In 1966 the Kingsmen continued to hit the charts with "Killer Joe" reaching No. 77 on Billboard and No. 81 on Cashbox. Their original recording of "Louie Louie" was re-released as "Louie Louie 64-65-66" and re-entered the Billboard, Cash Box, and Record World charts. They also released a promotional item, a "picture-sleeve-clad potato-chip ad jingle 45" titled "The Krunch", their only picture sleeve single, which did not chart.[60]

In 1967 they made the charts for the last time with "Bo Diddley Bach" reaching No. 128 on Billboard. Later that year, founding member Lynn Easton left the group. He worked for an advertising firm and hosted this is IT, a "bandstand-type" show for Portland television station KGW.[61]

In late 1968 with the original group on a recording and touring hiatus, the Kingsmen's management team worked with the Kasenetz-Katz production organization and studio musicians to release a single on the Earth label ("Feed Me"/"Just A 'B' Side").[62] A separate lineup was formed with new members (including lead singer Yank Barry) to tour for a time during 1968–1969 on the East Coast of the United States while the main lineup of the band was inactive.[63][64][65]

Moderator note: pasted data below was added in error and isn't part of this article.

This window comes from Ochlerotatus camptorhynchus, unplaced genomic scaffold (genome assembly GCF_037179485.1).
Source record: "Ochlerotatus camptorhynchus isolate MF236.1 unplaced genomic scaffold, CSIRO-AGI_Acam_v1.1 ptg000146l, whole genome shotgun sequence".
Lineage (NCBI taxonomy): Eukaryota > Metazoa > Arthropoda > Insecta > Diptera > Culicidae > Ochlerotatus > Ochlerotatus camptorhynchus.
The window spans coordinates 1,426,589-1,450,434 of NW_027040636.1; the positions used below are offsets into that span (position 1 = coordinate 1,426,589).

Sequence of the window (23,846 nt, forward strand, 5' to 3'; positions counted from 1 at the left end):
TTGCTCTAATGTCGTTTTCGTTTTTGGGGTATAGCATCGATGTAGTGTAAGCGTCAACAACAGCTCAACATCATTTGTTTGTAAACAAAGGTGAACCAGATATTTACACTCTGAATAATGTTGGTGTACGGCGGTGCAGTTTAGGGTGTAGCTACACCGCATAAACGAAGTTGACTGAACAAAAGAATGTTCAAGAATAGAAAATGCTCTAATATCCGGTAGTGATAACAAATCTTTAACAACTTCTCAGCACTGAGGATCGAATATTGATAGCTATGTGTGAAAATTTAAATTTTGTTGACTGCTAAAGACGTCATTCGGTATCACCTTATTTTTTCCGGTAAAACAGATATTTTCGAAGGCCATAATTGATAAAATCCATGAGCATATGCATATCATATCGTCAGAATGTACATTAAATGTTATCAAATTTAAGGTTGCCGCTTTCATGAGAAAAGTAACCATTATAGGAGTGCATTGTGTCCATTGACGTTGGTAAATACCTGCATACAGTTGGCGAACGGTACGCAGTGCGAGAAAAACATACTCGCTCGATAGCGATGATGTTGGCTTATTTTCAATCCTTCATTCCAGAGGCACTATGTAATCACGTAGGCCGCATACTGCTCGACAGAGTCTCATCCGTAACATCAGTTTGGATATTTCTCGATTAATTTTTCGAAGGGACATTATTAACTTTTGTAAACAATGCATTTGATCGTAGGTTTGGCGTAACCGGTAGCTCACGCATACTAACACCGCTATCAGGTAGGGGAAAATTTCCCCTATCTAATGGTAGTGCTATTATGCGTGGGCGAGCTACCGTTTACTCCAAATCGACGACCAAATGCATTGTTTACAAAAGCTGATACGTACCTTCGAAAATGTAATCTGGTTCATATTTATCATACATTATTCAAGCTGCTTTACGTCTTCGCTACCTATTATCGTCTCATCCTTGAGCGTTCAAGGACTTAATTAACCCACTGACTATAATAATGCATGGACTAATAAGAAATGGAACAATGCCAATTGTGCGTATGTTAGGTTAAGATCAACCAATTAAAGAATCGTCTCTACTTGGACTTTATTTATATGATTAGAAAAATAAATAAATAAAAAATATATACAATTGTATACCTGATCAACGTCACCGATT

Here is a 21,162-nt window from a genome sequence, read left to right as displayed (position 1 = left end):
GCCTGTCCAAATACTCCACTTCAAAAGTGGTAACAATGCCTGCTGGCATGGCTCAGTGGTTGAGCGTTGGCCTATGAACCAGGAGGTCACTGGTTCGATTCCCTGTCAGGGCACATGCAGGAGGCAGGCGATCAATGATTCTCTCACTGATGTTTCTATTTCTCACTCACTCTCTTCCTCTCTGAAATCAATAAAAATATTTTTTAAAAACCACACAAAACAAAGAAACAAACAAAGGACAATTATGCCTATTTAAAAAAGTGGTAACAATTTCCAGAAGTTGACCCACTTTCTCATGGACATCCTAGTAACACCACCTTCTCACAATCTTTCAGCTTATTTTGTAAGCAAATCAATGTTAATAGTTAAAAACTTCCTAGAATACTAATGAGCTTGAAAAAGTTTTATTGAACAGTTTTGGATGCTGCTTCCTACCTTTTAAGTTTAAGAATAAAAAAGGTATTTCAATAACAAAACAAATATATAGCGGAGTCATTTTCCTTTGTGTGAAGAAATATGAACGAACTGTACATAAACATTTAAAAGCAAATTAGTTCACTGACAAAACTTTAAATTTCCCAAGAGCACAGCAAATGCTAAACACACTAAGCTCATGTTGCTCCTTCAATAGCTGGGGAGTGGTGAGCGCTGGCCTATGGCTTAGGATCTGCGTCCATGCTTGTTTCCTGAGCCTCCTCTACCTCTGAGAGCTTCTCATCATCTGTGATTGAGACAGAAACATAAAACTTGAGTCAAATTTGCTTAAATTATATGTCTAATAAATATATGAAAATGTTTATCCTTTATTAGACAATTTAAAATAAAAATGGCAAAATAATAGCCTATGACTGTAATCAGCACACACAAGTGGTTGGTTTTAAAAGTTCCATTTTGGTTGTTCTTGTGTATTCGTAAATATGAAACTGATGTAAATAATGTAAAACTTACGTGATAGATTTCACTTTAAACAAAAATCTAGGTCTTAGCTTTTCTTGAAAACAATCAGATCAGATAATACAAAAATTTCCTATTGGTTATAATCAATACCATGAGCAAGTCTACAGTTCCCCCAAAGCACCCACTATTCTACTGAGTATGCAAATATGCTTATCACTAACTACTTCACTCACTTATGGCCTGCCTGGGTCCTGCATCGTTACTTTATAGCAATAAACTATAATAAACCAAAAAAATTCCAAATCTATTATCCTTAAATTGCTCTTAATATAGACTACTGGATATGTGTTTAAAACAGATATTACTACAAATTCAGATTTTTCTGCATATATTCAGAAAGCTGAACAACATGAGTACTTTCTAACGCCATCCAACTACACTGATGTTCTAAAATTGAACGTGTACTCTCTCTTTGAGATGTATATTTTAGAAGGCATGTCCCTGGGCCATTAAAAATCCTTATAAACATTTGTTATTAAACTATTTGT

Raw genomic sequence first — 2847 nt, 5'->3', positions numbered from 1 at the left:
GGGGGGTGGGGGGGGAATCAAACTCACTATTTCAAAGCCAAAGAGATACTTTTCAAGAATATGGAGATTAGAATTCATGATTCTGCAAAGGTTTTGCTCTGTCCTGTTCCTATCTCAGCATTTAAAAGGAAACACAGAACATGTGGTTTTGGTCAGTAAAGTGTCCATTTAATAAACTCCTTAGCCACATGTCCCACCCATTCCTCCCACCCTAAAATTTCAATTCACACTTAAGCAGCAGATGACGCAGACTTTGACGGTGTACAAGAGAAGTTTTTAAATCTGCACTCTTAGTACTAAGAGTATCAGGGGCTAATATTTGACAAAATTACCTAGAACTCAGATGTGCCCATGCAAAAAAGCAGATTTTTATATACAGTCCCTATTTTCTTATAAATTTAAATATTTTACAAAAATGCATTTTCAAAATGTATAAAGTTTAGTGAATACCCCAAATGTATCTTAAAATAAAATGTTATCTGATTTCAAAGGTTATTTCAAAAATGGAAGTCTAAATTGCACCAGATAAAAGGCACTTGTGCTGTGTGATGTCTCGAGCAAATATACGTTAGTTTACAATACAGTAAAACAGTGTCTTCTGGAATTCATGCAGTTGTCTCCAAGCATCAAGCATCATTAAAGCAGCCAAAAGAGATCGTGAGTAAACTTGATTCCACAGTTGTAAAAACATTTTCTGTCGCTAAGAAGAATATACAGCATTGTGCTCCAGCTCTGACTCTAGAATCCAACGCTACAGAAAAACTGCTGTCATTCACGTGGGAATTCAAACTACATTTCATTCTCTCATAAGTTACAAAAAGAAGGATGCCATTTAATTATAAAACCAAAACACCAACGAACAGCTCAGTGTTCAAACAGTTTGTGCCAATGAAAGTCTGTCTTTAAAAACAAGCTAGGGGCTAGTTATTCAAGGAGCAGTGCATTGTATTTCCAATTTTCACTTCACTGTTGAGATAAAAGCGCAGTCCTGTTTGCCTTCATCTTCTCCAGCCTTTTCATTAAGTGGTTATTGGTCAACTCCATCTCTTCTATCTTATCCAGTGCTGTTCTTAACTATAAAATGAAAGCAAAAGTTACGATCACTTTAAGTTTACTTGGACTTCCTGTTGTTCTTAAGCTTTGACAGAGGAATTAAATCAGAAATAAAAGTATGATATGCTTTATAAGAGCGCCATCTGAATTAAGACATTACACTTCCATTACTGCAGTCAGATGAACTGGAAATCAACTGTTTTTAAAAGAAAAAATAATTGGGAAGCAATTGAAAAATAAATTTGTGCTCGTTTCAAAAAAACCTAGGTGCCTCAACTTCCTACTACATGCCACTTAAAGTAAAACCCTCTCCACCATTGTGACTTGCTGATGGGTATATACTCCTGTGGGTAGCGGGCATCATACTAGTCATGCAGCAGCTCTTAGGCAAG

In 1973 the reactivated group signed with Capitol and released one single which did not chart.[66][67]

In addition to Jack Ely's groups and re-recordings, several of the Kingsmen pursued other solo projects. Dick Peterson and Barry Curtis as the Other Two released two singles in 1966, and Lynn Easton re-recorded "Jolly Green Giant" in 1976.[68] Peterson as Dick St. Nicklaus released two albums, Magic (1979) and Sweet and Dandy (1980), and multiple singles.

In 1983, the group successfully sued K-tel over the release of the 1982 60's Dance Party album because it featured a 1976 Jack Ely re-recording of "Louie Louie" billed as by "The Kingsmen" and displayed the text "These selections are rerecordings by the original artists" on the back cover.[69][68]